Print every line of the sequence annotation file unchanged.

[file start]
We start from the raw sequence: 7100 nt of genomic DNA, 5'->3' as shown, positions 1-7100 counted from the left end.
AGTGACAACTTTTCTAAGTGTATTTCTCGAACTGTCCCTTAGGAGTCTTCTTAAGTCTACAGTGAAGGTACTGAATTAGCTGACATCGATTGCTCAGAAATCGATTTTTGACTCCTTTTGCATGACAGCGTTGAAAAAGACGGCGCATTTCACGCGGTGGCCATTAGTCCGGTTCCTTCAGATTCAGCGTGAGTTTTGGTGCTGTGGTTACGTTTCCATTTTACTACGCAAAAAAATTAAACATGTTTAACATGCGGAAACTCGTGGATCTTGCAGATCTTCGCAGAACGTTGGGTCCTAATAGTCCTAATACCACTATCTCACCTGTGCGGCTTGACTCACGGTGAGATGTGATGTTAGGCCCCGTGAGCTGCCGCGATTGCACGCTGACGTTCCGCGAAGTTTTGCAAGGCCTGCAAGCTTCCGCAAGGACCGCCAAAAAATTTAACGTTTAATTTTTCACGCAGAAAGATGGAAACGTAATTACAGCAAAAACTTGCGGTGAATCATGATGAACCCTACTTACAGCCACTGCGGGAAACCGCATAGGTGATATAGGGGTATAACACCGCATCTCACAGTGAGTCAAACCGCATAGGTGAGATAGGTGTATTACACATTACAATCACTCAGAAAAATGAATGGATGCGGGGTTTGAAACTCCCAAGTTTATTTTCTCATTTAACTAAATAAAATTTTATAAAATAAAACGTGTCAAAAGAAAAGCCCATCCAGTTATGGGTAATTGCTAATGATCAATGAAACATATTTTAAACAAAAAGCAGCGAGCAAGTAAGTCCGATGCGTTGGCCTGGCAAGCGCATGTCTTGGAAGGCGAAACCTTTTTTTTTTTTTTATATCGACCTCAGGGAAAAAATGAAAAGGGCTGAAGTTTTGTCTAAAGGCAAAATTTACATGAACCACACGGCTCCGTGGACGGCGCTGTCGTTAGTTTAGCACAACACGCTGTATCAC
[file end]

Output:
We start from the raw sequence: 7100 nt of genomic DNA, 5'->3' as shown, positions 1-7100 counted from the left end.
AGTGACAACTTTTCTAAGTGTATTTCTCGAACTGTCCCTTAGGAGTCTTCTTAAGTCTACAGTGAAGGTACTGAATTAGCTGACATCGATTGCTCAGAAATCGATTTTTGACTCCTTTTGCATGACAGCGTTGAAAAAGACGGCGCATTTCACGCGGTGGCCATTAGTCCGGTTCCTTCAGATTCAGCGTGAGTTTTGGTGCTGTGGTTACGTTTCCATTTTACTACGCAAAAAAATTAAACATGTTTAACATGCGGAAACTCGTGGATCTTGCAGATCTTCGCAGAACGTTGGGTCCTAATAGTCCTAATACCACTATCTCACCTGTGCGGCTTGACTCACGGTGAGATGTGATGTTAGGCCCCGTGAGCTGCCGCGATTGCACGCTGACGTTCCGCGAAGTTTTGCAAGGCCTGCAAGCTTCCGCAAGGACCGCCAAAAAATTTAACGTTTAATTTTTCACGCAGAAAGATGGAAACGTAATTACAGCAAAAACTTGCGGTGAATCATGATGAACCCTACTTACAGCCACTGCGGGAAACCGCATAGGTGATATAGGGGTATAACACCGCATCTCACAGTGAGTCAAACCGCATAGGTGAGATAGGTGTATTACACATTACAATCACTCAGAAAAATGAATGGATGCGGGGTTTGAAACTCCCAAGTTTATTTTCTCATTTAACTAAATAAAATTTTATAAAATAAAACGTGTCAAAAGAAAAGCCCATCCAGTTATGGGTAATTGCTAATGATCAATGAAACATATTTTAAACAAAAAGCAGCGAGCAAGTAAGTCCGATGCGTTGGCCTGGCAAGCGCATGTCTTGGAAGGCGAAACCTTTTTTTTTTTTTTATATCGACCTCAGGGAAAAAATGAAAAGGGCTGAAGTTTTGTCTAAAGGCAAAATTTACATGAACCACACGGCTCCGTGGACGGCGCTGTCGTTAGTTTAGCACAACACGCTGTATCAC